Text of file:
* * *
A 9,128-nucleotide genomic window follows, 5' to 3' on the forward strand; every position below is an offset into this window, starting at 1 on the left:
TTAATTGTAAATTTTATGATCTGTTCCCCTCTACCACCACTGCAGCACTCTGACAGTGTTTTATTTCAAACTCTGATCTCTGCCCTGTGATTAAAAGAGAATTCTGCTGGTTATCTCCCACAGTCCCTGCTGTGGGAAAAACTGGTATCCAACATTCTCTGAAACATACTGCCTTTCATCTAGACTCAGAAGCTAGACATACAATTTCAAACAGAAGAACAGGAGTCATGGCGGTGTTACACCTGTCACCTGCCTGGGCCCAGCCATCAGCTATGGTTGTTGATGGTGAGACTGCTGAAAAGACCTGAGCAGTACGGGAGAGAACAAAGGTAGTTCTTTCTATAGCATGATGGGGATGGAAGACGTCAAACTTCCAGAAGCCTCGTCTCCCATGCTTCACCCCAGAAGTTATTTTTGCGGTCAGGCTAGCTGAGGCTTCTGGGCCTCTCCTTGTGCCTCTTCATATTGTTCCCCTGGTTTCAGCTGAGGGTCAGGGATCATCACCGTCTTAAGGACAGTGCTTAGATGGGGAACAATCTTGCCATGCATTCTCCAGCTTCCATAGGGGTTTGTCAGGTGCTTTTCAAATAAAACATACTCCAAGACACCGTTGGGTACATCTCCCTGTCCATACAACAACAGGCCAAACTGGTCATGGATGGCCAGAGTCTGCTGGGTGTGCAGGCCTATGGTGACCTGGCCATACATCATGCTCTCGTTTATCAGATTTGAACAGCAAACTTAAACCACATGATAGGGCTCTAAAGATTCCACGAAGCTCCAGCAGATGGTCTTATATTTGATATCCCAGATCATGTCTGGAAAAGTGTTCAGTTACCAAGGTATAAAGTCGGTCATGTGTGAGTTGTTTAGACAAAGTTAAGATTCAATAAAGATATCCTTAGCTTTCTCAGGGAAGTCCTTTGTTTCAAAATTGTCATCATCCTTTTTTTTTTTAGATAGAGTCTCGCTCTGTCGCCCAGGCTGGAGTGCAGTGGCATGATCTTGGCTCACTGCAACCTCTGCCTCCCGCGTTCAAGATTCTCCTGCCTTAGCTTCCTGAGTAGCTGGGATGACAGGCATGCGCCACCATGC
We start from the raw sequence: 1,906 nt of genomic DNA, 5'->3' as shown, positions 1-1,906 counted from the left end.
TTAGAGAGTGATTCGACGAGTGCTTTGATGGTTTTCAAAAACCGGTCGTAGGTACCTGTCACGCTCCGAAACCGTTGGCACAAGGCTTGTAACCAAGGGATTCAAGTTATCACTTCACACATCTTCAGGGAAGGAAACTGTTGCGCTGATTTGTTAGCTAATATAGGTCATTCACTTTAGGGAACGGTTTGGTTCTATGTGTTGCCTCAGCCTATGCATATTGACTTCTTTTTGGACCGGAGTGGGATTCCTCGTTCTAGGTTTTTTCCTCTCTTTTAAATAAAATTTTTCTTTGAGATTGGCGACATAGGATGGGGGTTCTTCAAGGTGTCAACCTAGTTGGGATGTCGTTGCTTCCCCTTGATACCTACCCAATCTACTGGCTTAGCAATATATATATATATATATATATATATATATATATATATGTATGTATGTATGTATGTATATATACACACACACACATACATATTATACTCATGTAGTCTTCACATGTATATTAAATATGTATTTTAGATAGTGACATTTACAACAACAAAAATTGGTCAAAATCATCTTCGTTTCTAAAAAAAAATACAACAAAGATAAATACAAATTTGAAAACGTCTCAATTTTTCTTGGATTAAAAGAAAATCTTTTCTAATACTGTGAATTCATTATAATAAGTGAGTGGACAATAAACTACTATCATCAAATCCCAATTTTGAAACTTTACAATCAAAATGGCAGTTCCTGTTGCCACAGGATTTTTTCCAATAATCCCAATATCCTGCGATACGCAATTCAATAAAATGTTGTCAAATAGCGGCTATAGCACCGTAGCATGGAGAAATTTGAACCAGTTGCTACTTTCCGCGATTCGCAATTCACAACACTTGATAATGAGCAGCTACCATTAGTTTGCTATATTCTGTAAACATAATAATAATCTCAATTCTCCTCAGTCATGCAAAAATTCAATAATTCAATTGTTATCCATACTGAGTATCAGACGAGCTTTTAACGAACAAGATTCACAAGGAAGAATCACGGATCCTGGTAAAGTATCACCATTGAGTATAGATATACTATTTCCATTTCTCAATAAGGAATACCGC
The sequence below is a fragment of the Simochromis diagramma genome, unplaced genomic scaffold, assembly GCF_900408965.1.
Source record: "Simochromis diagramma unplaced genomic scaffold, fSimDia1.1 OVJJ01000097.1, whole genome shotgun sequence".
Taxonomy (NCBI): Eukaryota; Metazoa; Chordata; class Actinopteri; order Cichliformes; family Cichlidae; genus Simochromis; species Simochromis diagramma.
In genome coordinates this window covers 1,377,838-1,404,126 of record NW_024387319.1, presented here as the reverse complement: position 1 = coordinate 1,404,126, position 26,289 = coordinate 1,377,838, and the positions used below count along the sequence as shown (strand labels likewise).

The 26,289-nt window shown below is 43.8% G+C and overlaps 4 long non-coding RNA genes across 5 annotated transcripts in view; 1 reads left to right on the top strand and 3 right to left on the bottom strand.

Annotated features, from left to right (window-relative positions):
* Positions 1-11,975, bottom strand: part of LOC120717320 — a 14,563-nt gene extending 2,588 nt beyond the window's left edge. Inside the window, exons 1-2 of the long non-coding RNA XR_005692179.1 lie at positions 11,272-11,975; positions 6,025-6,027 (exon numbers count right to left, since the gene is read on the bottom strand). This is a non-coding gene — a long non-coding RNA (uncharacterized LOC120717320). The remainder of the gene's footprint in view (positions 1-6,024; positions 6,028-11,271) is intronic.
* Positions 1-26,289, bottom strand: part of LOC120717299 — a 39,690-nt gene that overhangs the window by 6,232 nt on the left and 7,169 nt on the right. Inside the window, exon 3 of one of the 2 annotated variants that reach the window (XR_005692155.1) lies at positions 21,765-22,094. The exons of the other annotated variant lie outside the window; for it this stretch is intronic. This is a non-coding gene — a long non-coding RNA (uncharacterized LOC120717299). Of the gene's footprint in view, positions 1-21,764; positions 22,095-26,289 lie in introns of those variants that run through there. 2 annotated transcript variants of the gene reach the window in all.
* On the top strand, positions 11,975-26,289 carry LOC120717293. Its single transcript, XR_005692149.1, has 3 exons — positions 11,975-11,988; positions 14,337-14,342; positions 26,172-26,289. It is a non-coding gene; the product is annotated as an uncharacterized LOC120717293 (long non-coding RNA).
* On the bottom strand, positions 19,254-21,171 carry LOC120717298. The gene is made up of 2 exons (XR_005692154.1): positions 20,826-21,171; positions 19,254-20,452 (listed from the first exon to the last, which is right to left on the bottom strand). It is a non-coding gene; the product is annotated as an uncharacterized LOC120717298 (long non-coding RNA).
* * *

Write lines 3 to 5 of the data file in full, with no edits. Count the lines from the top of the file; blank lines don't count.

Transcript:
We start from the raw sequence: 1,906 nt of genomic DNA, 5'->3' as shown, positions 1-1,906 counted from the left end.
TTAGAGAGTGATTCGACGAGTGCTTTGATGGTTTTCAAAAACCGGTCGTAGGTACCTGTCACGCTCCGAAACCGTTGGCACAAGGCTTGTAACCAAGGGATTCAAGTTATCACTTCACACATCTTCAGGGAAGGAAACTGTTGCGCTGATTTGTTAGCTAATATAGGTCATTCACTTTAGGGAACGGTTTGGTTCTATGTGTTGCCTCAGCCTATGCATATTGACTTCTTTTTGGACCGGAGTGGGATTCCTCGTTCTAGGTTTTTTCCTCTCTTTTAAATAAAATTTTTCTTTGAGATTGGCGACATAGGATGGGGGTTCTTCAAGGTGTCAACCTAGTTGGGATGTCGTTGCTTCCCCTTGATACCTACCCAATCTACTGGCTTAGCAATATATATATATATATATATATATATATATATATATATGTATGTATGTATGTATGTATATATACACACACACACATACATATTATACTCATGTAGTCTTCACATGTATATTAAATATGTATTTTAGATAGTGACATTTACAACAACAAAAATTGGTCAAAATCATCTTCGTTTCTAAAAAAAAATACAACAAAGATAAATACAAATTTGAAAACGTCTCAATTTTTCTTGGATTAAAAGAAAATCTTTTCTAATACTGTGAATTCATTATAATAAGTGAGTGGACAATAAACTACTATCATCAAATCCCAATTTTGAAACTTTACAATCAAAATGGCAGTTCCTGTTGCCACAGGATTTTTTCCAATAATCCCAATATCCTGCGATACGCAATTCAATAAAATGTTGTCAAATAGCGGCTATAGCACCGTAGCATGGAGAAATTTGAACCAGTTGCTACTTTCCGCGATTCGCAATTCACAACACTTGATAATGAGCAGCTACCATTAGTTTGCTATATTCTGTAAACATAATAATAATCTCAATTCTCCTCAGTCATGCAAAAATTCAATAATTCAATTGTTATCCATACTGAGTATCAGACGAGCTTTTAACGAACAAGATTCACAAGGAAGAATCACGGATCCTGGTAAAGTATCACCATTGAGTATAGATATACTATTTCCATTTCTCAATAAGGAATACCGC
The sequence below is a fragment of the Simochromis diagramma genome, unplaced genomic scaffold, assembly GCF_900408965.1.